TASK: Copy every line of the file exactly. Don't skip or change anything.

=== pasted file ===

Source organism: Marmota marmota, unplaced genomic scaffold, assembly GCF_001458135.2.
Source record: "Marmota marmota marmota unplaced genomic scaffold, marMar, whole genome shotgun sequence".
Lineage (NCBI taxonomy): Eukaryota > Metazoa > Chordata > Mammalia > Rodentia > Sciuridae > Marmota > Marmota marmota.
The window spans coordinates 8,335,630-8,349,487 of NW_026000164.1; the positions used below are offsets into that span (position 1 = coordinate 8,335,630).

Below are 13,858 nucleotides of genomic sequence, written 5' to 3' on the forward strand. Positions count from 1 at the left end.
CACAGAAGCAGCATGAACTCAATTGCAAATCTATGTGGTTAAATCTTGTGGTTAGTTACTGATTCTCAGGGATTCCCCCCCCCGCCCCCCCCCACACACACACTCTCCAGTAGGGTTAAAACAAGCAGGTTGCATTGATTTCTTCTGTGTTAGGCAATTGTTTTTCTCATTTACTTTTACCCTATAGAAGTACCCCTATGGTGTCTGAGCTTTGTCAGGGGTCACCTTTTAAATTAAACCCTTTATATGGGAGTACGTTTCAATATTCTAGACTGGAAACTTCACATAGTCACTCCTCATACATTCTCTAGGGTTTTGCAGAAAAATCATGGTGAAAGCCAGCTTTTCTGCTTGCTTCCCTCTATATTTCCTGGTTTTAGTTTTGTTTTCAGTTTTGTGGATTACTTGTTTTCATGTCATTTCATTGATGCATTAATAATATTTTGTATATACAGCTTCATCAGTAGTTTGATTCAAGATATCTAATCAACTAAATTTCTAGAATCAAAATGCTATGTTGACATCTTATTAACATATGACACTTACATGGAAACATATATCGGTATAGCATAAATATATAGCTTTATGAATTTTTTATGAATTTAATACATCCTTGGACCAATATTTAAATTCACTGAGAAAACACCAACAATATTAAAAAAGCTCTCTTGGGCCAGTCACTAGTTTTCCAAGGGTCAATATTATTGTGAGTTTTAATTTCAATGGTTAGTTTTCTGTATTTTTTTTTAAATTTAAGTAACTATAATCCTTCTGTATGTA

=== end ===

Source organism: Marmota marmota, unplaced genomic scaffold, assembly GCF_001458135.2.
Source record: "Marmota marmota marmota unplaced genomic scaffold, marMar, whole genome shotgun sequence".
Lineage (NCBI taxonomy): Eukaryota > Metazoa > Chordata > Mammalia > Rodentia > Sciuridae > Marmota > Marmota marmota.
The window spans coordinates 8,335,630-8,349,487 of NW_026000164.1; the positions used below are offsets into that span (position 1 = coordinate 8,335,630).

Below are 13,858 nucleotides of genomic sequence, written 5' to 3' on the forward strand. Positions count from 1 at the left end.
CACAGAAGCAGCATGAACTCAATTGCAAATCTATGTGGTTAAATCTTGTGGTTAGTTACTGATTCTCAGGGATTCCCCCCCCCGCCCCCCCCCACACACACACTCTCCAGTAGGGTTAAAACAAGCAGGTTGCATTGATTTCTTCTGTGTTAGGCAATTGTTTTTCTCATTTACTTTTACCCTATAGAAGTACCCCTATGGTGTCTGAGCTTTGTCAGGGGTCACCTTTTAAATTAAACCCTTTATATGGGAGTACGTTTCAATATTCTAGACTGGAAACTTCACATAGTCACTCCTCATACATTCTCTAGGGTTTTGCAGAAAAATCATGGTGAAAGCCAGCTTTTCTGCTTGCTTCCCTCTATATTTCCTGGTTTTAGTTTTGTTTTCAGTTTTGTGGATTACTTGTTTTCATGTCATTTCATTGATGCATTAATAATATTTTGTATATACAGCTTCATCAGTAGTTTGATTCAAGATATCTAATCAACTAAATTTCTAGAATCAAAATGCTATGTTGACATCTTATTAACATATGACACTTACATGGAAACATATATCGGTATAGCATAAATATATAGCTTTATGAATTTTTTATGAATTTAATACATCCTTGGACCAATATTTAAATTCACTGAGAAAACACCAACAATATTAAAAAAGCTCTCTTGGGCCAGTCACTAGTTTTCCAAGGGTCAATATTATTGTGAGTTTTAATTTCAATGGTTAGTTTTCTGTATTTTTTTTTAAATTTAAGTAACTATAATCCTTCTGTATGTA